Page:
Miguel Abreu Gallery is pleased to announce the opening, on Sunday, November 3rd, of External Fixation, Alexander Carver’s first solo exhibition at the gallery. The show will be on view at our 88 Eldridge Street location.
Surgery is barbaric. The intensity of surgery is often measured by the relative openness of the body cavity during the procedure. “Open” procedures, as they are called, are inherently more traumatic on the body. By contrast, through the use of hyper-articulable micro-instrumentation (laparoscopic, endoscopic, and robotic), minimally invasive surgery deploys a variety of methodologies that circumvent the previous necessity to incise the body. In the case of certain extreme injuries, such as shattered bones, the setting of a fractured limb may be aided by a metal structure – known as external fixation– in order to properly heal. Penetrating through the body’s soft tissue and affixing bone fragments by a threaded end, surgical rods hold the shards in the correct composition.
Painting as a primitive form of cultural technology is abundant with all too-exploited analogies for the body and its viscera. Often, invoking such a metaphor, contemporary painting is described through anthropomorphic terms such as zombie or cadaver. These may be adequate terms for the suspension of the medium, analogically speaking, between autopsy and undead animism. If the pseudo-problems of painting were anthropomorphized would they be symptoms of an ailment?
The indirect address of the canvas in these works is meant to parallel the contradictions of bodily intervention in modern surgery. Through frottage with oil, an indexical but allusive glimpse of creased membranes and woven fabric is rendered in paint on the surface. The woven support of the canvas appears throughout the work as painterly viscera in the form of floating screens and fetid, bile-colored forms that defy classification. Lines cut by hand and machine both create space, anchor form to the picture plane compositionally, and also cancel themselves as painterly gestures. Near trompe l’oeil marks of paint masquerade informally both as pieces of acid- green tape and neon-blue vinyl stencils (a material used in the production of the paintings). Conversely, images of bone and fat produced by the most advanced x-ray imaging technology are translated to canvas by a gelatinous transfer process alongside robotic surgical instruments whose patents have recently expired.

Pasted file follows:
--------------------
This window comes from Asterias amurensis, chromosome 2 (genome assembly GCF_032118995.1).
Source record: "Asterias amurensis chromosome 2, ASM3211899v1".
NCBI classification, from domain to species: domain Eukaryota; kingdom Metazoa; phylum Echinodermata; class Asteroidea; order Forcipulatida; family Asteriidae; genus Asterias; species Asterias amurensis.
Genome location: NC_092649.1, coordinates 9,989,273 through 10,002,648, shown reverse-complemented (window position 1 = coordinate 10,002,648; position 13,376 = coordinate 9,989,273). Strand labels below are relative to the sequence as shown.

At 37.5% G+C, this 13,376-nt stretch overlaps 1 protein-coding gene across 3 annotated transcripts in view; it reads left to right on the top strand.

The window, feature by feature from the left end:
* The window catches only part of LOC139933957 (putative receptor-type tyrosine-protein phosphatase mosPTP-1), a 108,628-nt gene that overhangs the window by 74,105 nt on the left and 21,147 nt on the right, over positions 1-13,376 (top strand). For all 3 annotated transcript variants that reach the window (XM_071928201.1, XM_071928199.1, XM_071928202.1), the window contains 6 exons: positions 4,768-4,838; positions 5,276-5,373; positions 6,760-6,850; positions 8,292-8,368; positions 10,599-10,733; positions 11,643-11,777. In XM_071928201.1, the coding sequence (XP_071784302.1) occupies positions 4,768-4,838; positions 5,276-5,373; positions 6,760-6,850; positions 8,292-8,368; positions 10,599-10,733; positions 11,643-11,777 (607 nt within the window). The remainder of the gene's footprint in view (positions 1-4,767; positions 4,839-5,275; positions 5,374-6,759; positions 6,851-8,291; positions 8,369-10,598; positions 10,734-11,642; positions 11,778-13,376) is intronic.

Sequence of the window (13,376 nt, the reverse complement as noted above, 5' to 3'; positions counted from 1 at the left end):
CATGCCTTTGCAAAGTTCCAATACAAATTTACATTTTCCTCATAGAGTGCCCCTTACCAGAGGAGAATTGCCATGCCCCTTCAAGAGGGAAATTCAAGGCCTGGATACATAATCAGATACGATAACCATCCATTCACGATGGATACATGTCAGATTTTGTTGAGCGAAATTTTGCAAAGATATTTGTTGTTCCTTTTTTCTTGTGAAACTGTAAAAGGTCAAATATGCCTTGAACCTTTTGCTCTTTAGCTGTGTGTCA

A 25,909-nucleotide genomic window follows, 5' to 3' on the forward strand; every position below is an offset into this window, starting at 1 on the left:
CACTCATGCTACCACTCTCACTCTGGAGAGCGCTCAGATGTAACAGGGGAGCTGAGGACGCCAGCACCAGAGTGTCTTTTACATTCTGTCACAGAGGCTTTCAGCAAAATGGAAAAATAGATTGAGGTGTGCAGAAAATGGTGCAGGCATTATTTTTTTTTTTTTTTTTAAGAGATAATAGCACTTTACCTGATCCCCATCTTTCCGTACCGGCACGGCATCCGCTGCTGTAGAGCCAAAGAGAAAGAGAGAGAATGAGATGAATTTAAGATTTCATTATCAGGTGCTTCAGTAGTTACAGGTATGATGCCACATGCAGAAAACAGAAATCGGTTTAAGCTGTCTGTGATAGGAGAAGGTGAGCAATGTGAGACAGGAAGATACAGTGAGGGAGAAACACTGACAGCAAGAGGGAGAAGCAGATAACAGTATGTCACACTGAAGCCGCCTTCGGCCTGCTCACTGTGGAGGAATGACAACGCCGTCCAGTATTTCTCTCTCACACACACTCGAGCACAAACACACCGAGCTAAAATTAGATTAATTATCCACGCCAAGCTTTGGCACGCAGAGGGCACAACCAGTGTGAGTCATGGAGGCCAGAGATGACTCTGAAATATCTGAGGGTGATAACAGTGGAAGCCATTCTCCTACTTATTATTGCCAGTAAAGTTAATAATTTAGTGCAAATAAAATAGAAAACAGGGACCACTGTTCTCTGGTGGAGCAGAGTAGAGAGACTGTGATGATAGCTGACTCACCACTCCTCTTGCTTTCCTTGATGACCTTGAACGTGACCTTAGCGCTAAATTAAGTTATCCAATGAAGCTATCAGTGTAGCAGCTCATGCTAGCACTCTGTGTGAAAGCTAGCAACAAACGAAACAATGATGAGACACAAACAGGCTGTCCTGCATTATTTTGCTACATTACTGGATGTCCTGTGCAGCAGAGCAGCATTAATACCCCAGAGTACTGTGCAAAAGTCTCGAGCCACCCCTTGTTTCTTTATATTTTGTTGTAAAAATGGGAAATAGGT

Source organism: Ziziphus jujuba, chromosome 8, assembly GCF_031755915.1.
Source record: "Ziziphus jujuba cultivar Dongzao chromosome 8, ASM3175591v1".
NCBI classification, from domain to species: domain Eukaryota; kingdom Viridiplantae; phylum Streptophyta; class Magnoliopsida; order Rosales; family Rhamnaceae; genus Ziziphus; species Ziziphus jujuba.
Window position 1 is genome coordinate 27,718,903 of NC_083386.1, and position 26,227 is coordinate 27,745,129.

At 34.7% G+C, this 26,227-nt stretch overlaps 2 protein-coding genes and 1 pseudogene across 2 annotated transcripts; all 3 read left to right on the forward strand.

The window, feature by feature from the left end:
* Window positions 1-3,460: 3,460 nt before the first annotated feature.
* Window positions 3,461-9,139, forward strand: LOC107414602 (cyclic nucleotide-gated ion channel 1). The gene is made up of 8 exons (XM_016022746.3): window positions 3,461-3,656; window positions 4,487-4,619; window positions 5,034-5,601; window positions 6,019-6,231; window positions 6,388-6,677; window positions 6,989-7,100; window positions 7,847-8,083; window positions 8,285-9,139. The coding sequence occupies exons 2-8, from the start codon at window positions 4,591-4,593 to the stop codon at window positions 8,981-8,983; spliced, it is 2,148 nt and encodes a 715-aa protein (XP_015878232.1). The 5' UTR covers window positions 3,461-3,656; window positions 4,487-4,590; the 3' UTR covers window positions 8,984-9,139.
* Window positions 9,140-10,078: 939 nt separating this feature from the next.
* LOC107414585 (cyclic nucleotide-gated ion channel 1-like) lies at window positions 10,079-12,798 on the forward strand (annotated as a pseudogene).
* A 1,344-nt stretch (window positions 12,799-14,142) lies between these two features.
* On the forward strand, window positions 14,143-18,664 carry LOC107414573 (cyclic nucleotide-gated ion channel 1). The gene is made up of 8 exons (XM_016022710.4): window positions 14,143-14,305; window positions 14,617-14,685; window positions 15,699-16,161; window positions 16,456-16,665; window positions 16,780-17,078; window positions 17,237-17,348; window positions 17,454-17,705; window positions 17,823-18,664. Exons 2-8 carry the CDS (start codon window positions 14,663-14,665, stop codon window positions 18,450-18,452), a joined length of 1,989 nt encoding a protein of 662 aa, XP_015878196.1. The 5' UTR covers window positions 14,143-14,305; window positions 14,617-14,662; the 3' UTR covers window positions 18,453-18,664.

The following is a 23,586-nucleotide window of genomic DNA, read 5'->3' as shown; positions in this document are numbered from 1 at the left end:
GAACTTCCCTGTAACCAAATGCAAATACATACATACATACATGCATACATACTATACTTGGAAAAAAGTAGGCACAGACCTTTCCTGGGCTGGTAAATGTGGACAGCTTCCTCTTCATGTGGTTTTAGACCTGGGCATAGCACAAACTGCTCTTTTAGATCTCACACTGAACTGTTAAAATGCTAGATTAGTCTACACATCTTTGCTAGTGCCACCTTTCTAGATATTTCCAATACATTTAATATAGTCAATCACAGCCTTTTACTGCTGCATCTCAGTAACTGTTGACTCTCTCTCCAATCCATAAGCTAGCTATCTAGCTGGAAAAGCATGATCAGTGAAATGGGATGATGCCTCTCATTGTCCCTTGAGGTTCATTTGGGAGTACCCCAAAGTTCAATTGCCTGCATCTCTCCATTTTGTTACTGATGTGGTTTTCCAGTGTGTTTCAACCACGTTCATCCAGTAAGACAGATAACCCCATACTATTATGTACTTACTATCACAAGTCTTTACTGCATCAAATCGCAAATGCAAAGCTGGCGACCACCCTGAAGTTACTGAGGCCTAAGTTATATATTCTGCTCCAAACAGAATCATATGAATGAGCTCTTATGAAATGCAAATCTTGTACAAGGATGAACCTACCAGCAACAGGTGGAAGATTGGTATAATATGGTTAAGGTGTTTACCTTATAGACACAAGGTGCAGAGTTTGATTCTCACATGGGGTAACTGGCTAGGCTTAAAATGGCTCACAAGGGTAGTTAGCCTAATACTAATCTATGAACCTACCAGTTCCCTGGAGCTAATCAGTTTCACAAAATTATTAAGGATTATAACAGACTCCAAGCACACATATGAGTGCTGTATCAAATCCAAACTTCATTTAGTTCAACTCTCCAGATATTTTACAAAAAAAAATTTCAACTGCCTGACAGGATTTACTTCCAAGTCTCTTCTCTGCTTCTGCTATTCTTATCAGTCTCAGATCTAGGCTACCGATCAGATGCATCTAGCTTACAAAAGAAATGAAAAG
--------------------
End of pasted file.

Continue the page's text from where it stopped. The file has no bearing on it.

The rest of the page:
— Alexander Carver
Alexander Carver (b. Boise, Idaho, 1984) lives and works in New York. He is a graduate of Cooper Union, and earned an MFA from Columbia University. His work has been recently exhibited in the collaborative two-part painting show Bubble Revision, Miguel Abreu Gallery, New York (2018) and Call Out Tools, Kraupa-Tuskany Zeidler, Berlin (2018), with Pieter Schoolwerth and Avery Singer. His debut solo exhibition, Cell, was held at Kraupa-Tuskany Zeidler. His collaborative feature film with Daniel Schmidt, The Unity of All Things, was presented in international venues and festivals such as Tate Modern, London (2014), Berlinale (2015), and the Vancouver International Film Festival (2013).